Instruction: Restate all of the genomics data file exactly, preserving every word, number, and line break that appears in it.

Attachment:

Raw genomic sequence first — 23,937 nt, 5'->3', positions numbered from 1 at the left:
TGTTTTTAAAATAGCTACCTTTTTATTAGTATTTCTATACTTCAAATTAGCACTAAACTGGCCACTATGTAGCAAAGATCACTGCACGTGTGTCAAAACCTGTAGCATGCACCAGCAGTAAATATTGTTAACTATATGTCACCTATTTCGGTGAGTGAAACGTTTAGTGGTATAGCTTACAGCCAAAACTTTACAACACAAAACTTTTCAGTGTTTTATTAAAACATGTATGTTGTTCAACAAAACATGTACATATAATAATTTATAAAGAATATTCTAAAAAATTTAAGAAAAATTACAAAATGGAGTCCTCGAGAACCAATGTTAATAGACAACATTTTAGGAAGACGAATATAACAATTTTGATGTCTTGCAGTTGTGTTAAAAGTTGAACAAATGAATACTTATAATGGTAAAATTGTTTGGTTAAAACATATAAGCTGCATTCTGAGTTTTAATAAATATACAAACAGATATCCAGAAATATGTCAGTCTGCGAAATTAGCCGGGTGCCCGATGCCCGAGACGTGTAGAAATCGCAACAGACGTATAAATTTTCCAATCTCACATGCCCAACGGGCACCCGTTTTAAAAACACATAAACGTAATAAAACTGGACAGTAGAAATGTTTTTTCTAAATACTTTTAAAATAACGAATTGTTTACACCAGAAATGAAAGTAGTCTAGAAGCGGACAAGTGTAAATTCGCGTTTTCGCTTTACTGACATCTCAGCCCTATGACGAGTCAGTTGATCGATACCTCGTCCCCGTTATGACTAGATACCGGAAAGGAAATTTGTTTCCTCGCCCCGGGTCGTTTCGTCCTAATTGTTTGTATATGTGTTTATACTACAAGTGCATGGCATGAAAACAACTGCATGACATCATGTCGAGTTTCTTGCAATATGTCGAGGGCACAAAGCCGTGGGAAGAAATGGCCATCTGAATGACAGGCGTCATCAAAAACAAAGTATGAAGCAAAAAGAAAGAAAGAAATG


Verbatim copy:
Raw genomic sequence first — 23,937 nt, 5'->3', positions numbered from 1 at the left:
TGTTTTTAAAATAGCTACCTTTTTATTAGTATTTCTATACTTCAAATTAGCACTAAACTGGCCACTATGTAGCAAAGATCACTGCACGTGTGTCAAAACCTGTAGCATGCACCAGCAGTAAATATTGTTAACTATATGTCACCTATTTCGGTGAGTGAAACGTTTAGTGGTATAGCTTACAGCCAAAACTTTACAACACAAAACTTTTCAGTGTTTTATTAAAACATGTATGTTGTTCAACAAAACATGTACATATAATAATTTATAAAGAATATTCTAAAAAATTTAAGAAAAATTACAAAATGGAGTCCTCGAGAACCAATGTTAATAGACAACATTTTAGGAAGACGAATATAACAATTTTGATGTCTTGCAGTTGTGTTAAAAGTTGAACAAATGAATACTTATAATGGTAAAATTGTTTGGTTAAAACATATAAGCTGCATTCTGAGTTTTAATAAATATACAAACAGATATCCAGAAATATGTCAGTCTGCGAAATTAGCCGGGTGCCCGATGCCCGAGACGTGTAGAAATCGCAACAGACGTATAAATTTTCCAATCTCACATGCCCAACGGGCACCCGTTTTAAAAACACATAAACGTAATAAAACTGGACAGTAGAAATGTTTTTTCTAAATACTTTTAAAATAACGAATTGTTTACACCAGAAATGAAAGTAGTCTAGAAGCGGACAAGTGTAAATTCGCGTTTTCGCTTTACTGACATCTCAGCCCTATGACGAGTCAGTTGATCGATACCTCGTCCCCGTTATGACTAGATACCGGAAAGGAAATTTGTTTCCTCGCCCCGGGTCGTTTCGTCCTAATTGTTTGTATATGTGTTTATACTACAAGTGCATGGCATGAAAACAACTGCATGACATCATGTCGAGTTTCTTGCAATATGTCGAGGGCACAAAGCCGTGGGAAGAAATGGCCATCTGAATGACAGGCGTCATCAAAAACAAAGTATGAAGCAAAAAGAAAGAAAGAAATG